Today's card is Queen of Pentacles from Tarot de St Croix. Apparently she is the Queen of Sheba, and the companion book places more emphasis on abundance and the good life, but the Queen of Pentacles is grounded in the body as well, and concerns herself with health. Even the symbols of the good life here are natural ones -- fresh fruits and vegetables, fresh air and sunshine, etc.
It's an odd time of year to embark on a health kick, but to be honest, I don't feel up to any more junk. My appetite for it is greatly diminished, as if my poor little pancreas and other vital workings are finally speaking up in outrage.
Thursday, 18 December 2014
The little companion book to this deck says that the figure depicted here is the Sufi mystic, Rumi. His name was Jalal al Din Rumi, and he lived in Aghanistan, 1207-1273, a mystic and poet who wrote in Persian, and whose influence is far-reaching. The general thread running through Rumi's works is the longing for connection with the All, or as Rumi called it the 'Beloved'. He believed strongly that ritual music, poetry and dance could help with a pure connection to the 'Beloved', and it's from these ideas that the 'whirling Dervishes' emerged.
So, on the card we see a man dressed much like one of those whirling Dervishes (and looking a lot like a fairy tale wizard, too), standing in the middle of a wagon wheel, apparently pulling tarot cards down from the heavens and directing them towards the earth, while basking in a blazing sun.
Deck creator Lisa de St Croix writes, 'The Magician is the root number of the Sun which radiates above and the Wheel of Fortune on which he stands as it spins over a vast desert. The elements are represented on the tarot cards which he brings forth from the Great Mystery and circulates out toward us. His robe indicates the cosmos and the symbol on his cap refers to the moon phases.'
The tarot cards looming at us in the foreground are the ace cards, showing the elements: fire, earth, water and air (wands, pentacles, cups, swords). The figure's arms are raised in an as above-so below formation, so this card is not that different from the traditional RWS Magician. The meaning is also traditional: 'Through focused energy we are able to harness the means to create our destiny.'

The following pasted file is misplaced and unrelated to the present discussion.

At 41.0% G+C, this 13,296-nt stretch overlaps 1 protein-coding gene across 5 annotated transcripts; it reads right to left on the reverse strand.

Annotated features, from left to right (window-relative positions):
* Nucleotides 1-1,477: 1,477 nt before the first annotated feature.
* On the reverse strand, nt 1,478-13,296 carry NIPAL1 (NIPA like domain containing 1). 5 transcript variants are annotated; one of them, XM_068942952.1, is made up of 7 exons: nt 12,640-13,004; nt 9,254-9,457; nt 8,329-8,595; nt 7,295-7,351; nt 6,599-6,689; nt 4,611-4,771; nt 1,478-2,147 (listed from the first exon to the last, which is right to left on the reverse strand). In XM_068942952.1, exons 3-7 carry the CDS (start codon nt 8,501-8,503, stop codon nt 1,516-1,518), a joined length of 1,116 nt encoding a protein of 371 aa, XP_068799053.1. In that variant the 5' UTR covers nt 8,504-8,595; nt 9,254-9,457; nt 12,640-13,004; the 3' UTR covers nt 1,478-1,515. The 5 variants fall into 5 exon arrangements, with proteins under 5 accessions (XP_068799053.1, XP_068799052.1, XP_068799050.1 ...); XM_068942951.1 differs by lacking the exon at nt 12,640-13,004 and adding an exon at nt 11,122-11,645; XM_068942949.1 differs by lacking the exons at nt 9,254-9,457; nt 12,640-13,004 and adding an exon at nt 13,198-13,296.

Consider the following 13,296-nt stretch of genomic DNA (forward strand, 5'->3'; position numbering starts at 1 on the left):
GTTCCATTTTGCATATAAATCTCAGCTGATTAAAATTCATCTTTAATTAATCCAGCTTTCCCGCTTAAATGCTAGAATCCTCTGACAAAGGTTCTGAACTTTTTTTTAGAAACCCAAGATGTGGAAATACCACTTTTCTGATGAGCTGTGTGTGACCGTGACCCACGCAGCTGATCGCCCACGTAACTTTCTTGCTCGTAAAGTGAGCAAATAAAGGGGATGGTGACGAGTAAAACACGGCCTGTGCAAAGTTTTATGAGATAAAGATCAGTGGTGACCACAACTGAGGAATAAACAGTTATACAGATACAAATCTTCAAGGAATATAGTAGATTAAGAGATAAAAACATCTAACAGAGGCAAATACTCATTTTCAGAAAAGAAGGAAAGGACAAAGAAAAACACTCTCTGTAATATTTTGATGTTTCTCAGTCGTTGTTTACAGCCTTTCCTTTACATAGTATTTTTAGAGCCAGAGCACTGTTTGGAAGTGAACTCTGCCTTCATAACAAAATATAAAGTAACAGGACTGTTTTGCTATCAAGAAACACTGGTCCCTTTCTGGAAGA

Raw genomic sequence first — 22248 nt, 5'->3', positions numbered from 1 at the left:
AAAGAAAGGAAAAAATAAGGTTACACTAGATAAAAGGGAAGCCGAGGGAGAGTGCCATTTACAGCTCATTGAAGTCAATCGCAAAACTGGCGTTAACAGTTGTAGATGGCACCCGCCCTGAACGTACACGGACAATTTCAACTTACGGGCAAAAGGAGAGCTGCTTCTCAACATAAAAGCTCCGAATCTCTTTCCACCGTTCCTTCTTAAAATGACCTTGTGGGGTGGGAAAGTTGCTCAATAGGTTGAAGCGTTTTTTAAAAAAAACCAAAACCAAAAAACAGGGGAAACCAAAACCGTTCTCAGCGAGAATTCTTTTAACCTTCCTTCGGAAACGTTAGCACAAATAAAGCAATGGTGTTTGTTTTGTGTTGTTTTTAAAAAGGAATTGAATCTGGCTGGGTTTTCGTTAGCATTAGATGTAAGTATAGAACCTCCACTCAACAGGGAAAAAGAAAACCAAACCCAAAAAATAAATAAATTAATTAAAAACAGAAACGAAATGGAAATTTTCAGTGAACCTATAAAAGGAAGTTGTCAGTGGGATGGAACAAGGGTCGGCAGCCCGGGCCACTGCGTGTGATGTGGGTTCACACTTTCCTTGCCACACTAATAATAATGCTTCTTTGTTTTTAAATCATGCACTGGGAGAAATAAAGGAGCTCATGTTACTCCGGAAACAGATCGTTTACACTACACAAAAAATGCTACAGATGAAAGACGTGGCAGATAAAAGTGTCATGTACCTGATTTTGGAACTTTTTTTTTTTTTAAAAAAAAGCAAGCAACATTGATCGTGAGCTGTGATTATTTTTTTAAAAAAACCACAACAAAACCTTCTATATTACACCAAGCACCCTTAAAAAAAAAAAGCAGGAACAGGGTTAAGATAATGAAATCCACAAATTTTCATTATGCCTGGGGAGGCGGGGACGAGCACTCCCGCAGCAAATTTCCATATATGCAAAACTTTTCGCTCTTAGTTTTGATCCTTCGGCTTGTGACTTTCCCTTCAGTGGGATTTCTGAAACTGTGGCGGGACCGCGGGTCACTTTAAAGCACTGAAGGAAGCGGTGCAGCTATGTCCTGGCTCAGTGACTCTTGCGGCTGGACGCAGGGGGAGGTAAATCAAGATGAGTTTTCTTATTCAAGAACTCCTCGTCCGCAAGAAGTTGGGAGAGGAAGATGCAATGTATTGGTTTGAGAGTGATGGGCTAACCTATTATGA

It's probably no secret that lately I haven't been feeling like I have much hand in creating my own destiny. I think sometimes we misread the Magician card, and say things like, 'The Magician has everything he needs within himself to manifest all his desires.' But if that's so, why wouldn't the Magician have his hands over his heart, or have them thrust forward with lightning bolts emanating from them? No, we always see him drawing down power from above and manifesting it below. He is a conduit or channel for something. His Higher Power.
'Love came and it made me empty.
Love came and it filled me with the Beloved.
It became the blood in my body
It became my arms and my legs.
It became everything!
Now all I have is a name,
The rest belongs to the Beloved.'
The Magician is not bending energy from the Universe to his will. He is not commanding and directing the elements. He is rather completely infused with the Universe. He is in submission, he has surrendered entirely to it, and this is where his power comes from. It's not his power. It's the Higher Power.
When we don't feel that we have much hand in creating our destiny, it's a sure sign we are living by Will and Ego and resistant to the flow of the Beloved (or the All, the Universe, the Higher Power, Goddess, or even God -- whatever you want to call it.)
Reminders come from all directions.
Sunday, 14 December 2014
The card King of Wands from Tarot de St Croix features Hermes Trismegistus (Hermes the Thrice Great). The illustration is clearly based on the one below by Jacques Boissard, 1605. Hermes Trismegistus is credited with writing texts that espouse a system of theological and mystical philosophy that appears to have emerged around the 2nd century, around the same time as Neoplatonism and Gnosticism. He probably never existed, and the texts were no doubt written by various authors over the centuries.
The 7 Hermetic Principles are outlined in a text called the Kybalion:
1. 'The All is Mind' -- All outward manifestations of reality are in fact based on upon mental and spiritual realities.
2. 'As above, so below; as below, so above'. -- There is always a correspondence between the various planes of being and reality. Seems similar to 'for every action there is an equal and opposite reaction', but in the metaphysical sense.
3. 'Nothing rests. Everything moves. Everything vibrates.' Modern science now proves this is indeed true. Our very atoms and the components that make them are in constant motion. Everything is zooming around.